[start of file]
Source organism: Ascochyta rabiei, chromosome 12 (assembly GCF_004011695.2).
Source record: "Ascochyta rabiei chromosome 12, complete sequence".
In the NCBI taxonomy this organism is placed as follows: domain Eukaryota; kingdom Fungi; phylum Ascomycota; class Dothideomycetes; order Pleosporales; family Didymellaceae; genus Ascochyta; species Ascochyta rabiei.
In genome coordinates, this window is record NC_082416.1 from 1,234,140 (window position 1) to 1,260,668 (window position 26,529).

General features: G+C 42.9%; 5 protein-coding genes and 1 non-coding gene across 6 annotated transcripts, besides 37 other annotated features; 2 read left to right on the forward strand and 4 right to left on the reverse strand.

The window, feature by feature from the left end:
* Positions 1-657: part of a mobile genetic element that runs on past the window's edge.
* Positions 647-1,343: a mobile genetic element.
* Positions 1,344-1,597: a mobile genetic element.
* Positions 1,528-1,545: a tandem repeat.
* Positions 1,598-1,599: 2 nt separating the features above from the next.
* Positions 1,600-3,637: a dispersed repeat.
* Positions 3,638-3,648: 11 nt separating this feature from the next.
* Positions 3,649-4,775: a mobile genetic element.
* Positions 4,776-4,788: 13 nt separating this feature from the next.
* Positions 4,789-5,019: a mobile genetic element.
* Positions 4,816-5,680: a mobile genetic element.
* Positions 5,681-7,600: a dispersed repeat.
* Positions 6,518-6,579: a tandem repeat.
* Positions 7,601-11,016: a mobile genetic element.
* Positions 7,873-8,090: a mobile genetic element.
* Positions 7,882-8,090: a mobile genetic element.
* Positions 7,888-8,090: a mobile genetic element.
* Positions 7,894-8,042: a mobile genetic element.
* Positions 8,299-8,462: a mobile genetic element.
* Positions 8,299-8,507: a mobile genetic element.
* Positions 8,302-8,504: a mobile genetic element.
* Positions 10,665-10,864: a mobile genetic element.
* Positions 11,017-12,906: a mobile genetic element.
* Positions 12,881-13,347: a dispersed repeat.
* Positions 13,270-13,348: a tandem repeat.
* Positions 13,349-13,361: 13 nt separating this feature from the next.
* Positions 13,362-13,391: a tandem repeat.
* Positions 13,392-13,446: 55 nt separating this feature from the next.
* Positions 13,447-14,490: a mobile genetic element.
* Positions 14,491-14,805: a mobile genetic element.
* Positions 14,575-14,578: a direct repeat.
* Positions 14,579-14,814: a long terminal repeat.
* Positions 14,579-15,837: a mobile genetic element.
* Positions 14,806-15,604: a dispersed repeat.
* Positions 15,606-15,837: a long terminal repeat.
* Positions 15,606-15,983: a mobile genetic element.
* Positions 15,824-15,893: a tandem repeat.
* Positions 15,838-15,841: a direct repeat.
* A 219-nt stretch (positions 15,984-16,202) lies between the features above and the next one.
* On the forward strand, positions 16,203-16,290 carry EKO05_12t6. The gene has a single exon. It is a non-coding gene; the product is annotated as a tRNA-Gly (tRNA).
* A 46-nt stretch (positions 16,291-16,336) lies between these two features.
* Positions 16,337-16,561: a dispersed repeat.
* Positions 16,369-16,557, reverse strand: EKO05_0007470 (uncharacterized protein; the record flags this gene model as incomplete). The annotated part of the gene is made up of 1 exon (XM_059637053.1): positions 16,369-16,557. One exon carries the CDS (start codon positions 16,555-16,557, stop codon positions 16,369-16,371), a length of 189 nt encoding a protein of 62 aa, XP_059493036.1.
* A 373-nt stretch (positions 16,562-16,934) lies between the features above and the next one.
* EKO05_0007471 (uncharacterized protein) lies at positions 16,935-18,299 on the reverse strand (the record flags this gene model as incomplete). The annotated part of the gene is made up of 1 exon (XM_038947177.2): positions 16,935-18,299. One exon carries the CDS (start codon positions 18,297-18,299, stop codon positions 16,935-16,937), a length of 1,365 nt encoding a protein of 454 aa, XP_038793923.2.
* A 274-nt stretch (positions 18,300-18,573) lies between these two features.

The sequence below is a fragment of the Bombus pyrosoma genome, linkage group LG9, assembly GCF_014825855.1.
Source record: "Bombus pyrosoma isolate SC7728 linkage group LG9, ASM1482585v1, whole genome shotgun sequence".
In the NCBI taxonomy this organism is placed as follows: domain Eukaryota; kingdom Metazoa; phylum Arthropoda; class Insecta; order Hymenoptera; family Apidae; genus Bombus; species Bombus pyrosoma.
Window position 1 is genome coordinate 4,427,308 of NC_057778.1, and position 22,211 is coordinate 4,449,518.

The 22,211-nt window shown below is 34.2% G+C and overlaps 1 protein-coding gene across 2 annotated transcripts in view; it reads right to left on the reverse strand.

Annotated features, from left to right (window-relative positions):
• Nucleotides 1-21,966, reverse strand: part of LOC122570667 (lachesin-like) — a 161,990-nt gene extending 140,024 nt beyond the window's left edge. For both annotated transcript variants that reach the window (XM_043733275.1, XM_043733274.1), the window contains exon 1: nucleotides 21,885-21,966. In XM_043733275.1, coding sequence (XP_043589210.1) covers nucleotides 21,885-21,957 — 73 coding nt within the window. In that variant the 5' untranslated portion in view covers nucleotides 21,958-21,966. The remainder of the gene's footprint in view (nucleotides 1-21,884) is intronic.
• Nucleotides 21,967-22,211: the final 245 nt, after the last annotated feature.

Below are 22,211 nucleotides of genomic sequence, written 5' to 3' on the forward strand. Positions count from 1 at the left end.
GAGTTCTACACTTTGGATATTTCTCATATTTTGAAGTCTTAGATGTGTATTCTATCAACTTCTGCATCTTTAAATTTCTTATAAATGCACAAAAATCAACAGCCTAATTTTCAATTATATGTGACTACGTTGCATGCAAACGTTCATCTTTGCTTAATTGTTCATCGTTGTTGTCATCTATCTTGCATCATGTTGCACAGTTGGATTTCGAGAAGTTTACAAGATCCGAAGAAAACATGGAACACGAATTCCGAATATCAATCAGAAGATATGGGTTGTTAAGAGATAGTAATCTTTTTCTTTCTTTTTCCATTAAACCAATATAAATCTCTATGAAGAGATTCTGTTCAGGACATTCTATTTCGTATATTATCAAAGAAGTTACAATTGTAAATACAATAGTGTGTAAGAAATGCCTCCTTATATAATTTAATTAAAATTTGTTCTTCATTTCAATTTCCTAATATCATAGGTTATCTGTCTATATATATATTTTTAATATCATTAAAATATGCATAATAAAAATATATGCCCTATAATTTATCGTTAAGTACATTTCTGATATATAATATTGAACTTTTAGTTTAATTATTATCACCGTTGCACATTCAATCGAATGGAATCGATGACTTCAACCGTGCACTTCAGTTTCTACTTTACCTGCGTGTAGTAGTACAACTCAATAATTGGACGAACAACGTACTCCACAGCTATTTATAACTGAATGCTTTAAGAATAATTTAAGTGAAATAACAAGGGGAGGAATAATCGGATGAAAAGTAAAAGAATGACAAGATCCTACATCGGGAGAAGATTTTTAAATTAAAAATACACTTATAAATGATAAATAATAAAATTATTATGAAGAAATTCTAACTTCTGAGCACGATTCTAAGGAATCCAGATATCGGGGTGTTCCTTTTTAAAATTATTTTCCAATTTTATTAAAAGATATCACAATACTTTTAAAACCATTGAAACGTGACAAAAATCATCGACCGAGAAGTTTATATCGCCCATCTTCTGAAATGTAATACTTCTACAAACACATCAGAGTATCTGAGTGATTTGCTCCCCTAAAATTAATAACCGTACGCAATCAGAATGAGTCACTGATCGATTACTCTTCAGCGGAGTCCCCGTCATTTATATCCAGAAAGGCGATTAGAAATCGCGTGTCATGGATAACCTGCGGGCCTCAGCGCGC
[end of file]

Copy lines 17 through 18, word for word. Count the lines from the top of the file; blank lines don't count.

* Positions 4,816-5,680: a mobile genetic element.
* Positions 5,681-7,600: a dispersed repeat.